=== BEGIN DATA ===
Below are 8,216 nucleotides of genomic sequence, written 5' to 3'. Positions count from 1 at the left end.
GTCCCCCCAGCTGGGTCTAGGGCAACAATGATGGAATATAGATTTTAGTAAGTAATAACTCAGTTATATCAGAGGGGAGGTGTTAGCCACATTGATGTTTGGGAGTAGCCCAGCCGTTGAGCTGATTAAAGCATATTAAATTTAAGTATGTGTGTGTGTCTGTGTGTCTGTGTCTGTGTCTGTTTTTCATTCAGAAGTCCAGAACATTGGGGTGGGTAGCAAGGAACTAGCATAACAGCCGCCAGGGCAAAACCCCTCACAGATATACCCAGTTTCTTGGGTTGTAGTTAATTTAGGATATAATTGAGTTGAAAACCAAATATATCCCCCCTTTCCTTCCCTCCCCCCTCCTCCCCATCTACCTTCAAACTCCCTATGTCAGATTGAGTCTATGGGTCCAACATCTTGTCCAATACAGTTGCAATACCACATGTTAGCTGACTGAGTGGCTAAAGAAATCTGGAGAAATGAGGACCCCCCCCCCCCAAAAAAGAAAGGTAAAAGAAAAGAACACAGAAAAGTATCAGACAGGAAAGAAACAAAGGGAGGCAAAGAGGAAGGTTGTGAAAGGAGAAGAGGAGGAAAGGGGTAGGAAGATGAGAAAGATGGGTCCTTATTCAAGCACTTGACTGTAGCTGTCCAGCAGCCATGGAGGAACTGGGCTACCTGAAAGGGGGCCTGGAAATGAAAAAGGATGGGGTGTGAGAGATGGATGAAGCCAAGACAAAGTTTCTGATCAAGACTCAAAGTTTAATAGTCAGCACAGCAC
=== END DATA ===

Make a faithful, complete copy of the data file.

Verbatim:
Below are 8,216 nucleotides of genomic sequence, written 5' to 3'. Positions count from 1 at the left end.
GTCCCCCCAGCTGGGTCTAGGGCAACAATGATGGAATATAGATTTTAGTAAGTAATAACTCAGTTATATCAGAGGGGAGGTGTTAGCCACATTGATGTTTGGGAGTAGCCCAGCCGTTGAGCTGATTAAAGCATATTAAATTTAAGTATGTGTGTGTGTCTGTGTGTCTGTGTCTGTGTCTGTTTTTCATTCAGAAGTCCAGAACATTGGGGTGGGTAGCAAGGAACTAGCATAACAGCCGCCAGGGCAAAACCCCTCACAGATATACCCAGTTTCTTGGGTTGTAGTTAATTTAGGATATAATTGAGTTGAAAACCAAATATATCCCCCCTTTCCTTCCCTCCCCCCTCCTCCCCATCTACCTTCAAACTCCCTATGTCAGATTGAGTCTATGGGTCCAACATCTTGTCCAATACAGTTGCAATACCACATGTTAGCTGACTGAGTGGCTAAAGAAATCTGGAGAAATGAGGACCCCCCCCCCCCAAAAAAGAAAGGTAAAAGAAAAGAACACAGAAAAGTATCAGACAGGAAAGAAACAAAGGGAGGCAAAGAGGAAGGTTGTGAAAGGAGAAGAGGAGGAAAGGGGTAGGAAGATGAGAAAGATGGGTCCTTATTCAAGCACTTGACTGTAGCTGTCCAGCAGCCATGGAGGAACTGGGCTACCTGAAAGGGGGCCTGGAAATGAAAAAGGATGGGGTGTGAGAGATGGATGAAGCCAAGACAAAGTTTCTGATCAAGACTCAAAGTTTAATAGTCAGCACAGCAC